Open-source leaders have called for a boycott of standards from the Organization for the Advancement of Structured Information Standards (OASIS), in response to a new OASIS policy on the use of patents in its standards.
In an open letter, more than two dozen prominent figures, including Tim O'Reilly, Bruce Perens, Eric Raymond, Lawrence Rosen, Richard Stallman, Lawrence Lessig and Stuart Cohen, said the patent licensing terms allowed by OASIS' policy "invariably and unreasonably discriminate against open source and free software to the point of prohibiting them entirely." The policy will "lead to the adoption of standards that cannot be implemented in open source and free software, that cannot be distributed under our licenses," the letter stated.
OASIS' revised policy, set to take effect on April 15, allows standards to include patented technology if the technology is available for license under "reasonable and non-discriminatory" (RAND) terms. However, RAND terms effectively exclude open-source software, which by its nature must be free to distribute with no strings attached.
Free/open-source software advocate the Free Software Foundation Europe, for example, has criticized the RAND terms on which Microsoft has proposed to license its server protocols, because they would prevent the protocols from being implemented in key open-source software such as Linux and Samba. Microsoft must license the protocols as part of anti-trust remedies imposed by the European Commission.
The leaders signing the OASIS open letter say standards bodies should stick to truly open standards, which can be implemented with no strings attached, for example through royalty-free licensing.
"Do not implement OASIS standards that aren't open," the letter said. "Demand that OASIS revise its policies. If you are an OASIS member, do not participate in any working group that allows encumbered standards that cannot be implemented in open source and free software."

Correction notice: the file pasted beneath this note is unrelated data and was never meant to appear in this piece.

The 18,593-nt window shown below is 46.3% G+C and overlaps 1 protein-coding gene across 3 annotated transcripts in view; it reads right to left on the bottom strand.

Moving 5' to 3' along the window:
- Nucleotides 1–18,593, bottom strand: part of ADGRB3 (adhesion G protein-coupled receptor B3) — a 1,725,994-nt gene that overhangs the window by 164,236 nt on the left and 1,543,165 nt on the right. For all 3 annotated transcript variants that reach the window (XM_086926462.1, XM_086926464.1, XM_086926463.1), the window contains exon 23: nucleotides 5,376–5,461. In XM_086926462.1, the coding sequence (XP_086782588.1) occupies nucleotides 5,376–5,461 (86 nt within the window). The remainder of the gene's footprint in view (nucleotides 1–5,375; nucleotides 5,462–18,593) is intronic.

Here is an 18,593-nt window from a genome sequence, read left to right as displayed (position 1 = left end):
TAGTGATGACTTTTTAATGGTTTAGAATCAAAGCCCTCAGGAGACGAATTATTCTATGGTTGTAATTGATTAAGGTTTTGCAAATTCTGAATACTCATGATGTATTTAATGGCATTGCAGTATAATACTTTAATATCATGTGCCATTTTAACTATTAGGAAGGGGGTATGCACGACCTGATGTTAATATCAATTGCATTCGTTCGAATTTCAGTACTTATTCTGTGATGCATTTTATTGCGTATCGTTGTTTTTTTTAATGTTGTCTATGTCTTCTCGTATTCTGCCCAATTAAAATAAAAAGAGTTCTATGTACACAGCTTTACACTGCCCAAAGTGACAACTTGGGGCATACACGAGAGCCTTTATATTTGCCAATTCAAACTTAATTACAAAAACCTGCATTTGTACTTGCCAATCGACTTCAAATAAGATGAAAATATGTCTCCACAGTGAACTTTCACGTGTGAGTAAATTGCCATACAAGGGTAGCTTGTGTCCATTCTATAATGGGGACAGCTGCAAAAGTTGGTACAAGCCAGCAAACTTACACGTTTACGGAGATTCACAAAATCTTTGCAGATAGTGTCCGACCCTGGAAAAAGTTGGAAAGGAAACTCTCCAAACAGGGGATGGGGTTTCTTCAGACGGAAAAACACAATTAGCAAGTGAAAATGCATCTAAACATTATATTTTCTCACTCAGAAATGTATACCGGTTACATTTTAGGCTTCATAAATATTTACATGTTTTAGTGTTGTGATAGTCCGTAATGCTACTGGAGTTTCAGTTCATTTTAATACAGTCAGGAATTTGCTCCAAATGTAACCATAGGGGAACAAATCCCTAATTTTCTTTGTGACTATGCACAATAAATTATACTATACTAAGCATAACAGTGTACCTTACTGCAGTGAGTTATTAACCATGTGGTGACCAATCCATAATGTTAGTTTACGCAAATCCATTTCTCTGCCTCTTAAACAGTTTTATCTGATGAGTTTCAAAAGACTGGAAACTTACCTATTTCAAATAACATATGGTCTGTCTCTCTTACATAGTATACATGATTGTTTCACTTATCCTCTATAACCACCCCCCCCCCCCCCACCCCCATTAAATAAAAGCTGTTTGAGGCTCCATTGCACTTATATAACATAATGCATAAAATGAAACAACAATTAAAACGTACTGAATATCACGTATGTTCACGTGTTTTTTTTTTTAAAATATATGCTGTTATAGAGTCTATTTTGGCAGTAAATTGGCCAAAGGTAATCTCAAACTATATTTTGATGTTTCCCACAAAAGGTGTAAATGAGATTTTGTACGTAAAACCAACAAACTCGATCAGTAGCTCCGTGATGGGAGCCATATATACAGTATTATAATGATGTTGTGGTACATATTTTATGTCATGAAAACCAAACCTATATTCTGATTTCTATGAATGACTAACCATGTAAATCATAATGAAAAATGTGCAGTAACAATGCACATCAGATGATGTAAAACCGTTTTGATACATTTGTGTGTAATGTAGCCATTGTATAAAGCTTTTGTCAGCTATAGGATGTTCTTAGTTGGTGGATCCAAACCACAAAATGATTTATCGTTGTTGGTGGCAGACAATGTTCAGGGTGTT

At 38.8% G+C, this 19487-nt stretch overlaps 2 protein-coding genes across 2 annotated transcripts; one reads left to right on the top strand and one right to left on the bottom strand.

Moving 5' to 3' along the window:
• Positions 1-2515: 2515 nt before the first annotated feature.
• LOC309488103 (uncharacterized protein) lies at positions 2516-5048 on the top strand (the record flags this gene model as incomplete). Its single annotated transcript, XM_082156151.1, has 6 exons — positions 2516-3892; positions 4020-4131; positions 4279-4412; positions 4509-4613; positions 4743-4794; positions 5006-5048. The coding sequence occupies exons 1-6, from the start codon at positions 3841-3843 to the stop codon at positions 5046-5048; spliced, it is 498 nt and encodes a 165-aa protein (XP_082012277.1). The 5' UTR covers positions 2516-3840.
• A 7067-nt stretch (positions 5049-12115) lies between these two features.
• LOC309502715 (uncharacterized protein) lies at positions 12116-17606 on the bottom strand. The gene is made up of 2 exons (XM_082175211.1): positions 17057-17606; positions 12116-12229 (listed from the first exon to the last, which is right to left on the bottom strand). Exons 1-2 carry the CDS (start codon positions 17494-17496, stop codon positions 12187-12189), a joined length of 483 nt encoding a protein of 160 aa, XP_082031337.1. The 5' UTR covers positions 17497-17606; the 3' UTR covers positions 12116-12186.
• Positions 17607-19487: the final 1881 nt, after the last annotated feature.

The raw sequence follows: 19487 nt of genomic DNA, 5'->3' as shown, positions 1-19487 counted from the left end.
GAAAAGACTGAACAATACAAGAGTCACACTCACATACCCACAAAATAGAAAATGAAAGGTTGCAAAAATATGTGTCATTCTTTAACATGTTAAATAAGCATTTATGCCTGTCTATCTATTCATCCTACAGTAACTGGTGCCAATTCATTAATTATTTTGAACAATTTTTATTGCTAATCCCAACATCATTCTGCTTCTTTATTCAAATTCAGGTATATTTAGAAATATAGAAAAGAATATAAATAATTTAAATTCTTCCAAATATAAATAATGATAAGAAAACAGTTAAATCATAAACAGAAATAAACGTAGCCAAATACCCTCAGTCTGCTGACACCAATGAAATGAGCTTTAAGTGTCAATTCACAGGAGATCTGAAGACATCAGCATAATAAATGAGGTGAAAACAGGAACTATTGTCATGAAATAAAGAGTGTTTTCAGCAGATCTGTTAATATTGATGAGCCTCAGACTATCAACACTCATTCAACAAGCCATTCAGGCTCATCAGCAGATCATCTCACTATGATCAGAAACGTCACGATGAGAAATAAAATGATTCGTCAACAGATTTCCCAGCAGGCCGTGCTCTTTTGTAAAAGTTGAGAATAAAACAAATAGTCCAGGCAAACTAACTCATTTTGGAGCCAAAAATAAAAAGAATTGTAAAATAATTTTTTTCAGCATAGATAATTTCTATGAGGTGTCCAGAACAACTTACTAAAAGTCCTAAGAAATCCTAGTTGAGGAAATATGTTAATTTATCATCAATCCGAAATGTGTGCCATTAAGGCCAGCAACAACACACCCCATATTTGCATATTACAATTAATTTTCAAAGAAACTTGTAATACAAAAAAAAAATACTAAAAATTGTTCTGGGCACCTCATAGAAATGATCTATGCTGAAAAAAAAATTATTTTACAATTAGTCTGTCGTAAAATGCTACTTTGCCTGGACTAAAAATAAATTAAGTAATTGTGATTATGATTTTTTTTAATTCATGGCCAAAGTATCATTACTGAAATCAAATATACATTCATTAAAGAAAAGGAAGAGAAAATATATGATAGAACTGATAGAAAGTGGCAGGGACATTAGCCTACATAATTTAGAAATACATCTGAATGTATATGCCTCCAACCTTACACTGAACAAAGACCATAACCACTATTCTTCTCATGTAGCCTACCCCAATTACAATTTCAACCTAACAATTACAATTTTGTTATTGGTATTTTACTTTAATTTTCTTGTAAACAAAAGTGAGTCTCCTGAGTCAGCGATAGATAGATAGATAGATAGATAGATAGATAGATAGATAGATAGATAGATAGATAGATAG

The letter said the W3C -- the World Wide Web Consortium -- has the right idea with its royalty-free patent policy, but points out that this was only achieved after a struggle. "Some W3C member companies, steadfast opponents of software freedom, moved their efforts to OASIS," the letter said. "Without consulting the free software/open source community, they produced a patent policy designed so that we cannot live with it."
Contributors to OASIS standards can license their intellectual property under RAND terms, RF (Royalty-Free) terms or under limited RF terms. While the open-source advocates recognized a royalty-free mode exists, they said it is "a secondary option" and argued "a few OASIS members with patents can ensure it is not used."
OASIS has defended its policy, claiming the letter misrepresents the way patents are treated in OASIS standards and pointing out that OASIS standards including royalty-bearing patents are comparatively few. The standards body said it is open to a dialogue with the open-source community, and could modify its policy further in the future.
Some public bodies have attempted to promote the use of open standards through policies excluding the use of standards that contain royalty-bearing patented technology. Such policies can help to lessen organizations' dependence on standards that are tied to particular software -- for example, Microsoft Office file formats.
Last week the European Commission published the European Interoperability Framework for pan-European eGovernment Services (EIF), a blueprint for creating interoperable services, which bars standards using RAND licensing. The Business Software Alliance (BSA) criticized EIF, saying it would exclude widely used standards such as GSM. The BSA also said EIF wrongly makes a connection between open standards and open-source software, and is lobbying for the policy to be modified.
Supporters of RAND say royalty-free terms exclude much of the best technology from standards, because it happens to be patented. Most standards organizations, including the IEEE, the ISO, the IETF and the ITU, allow standards to include patented technology under RAND terms, the BSA argued.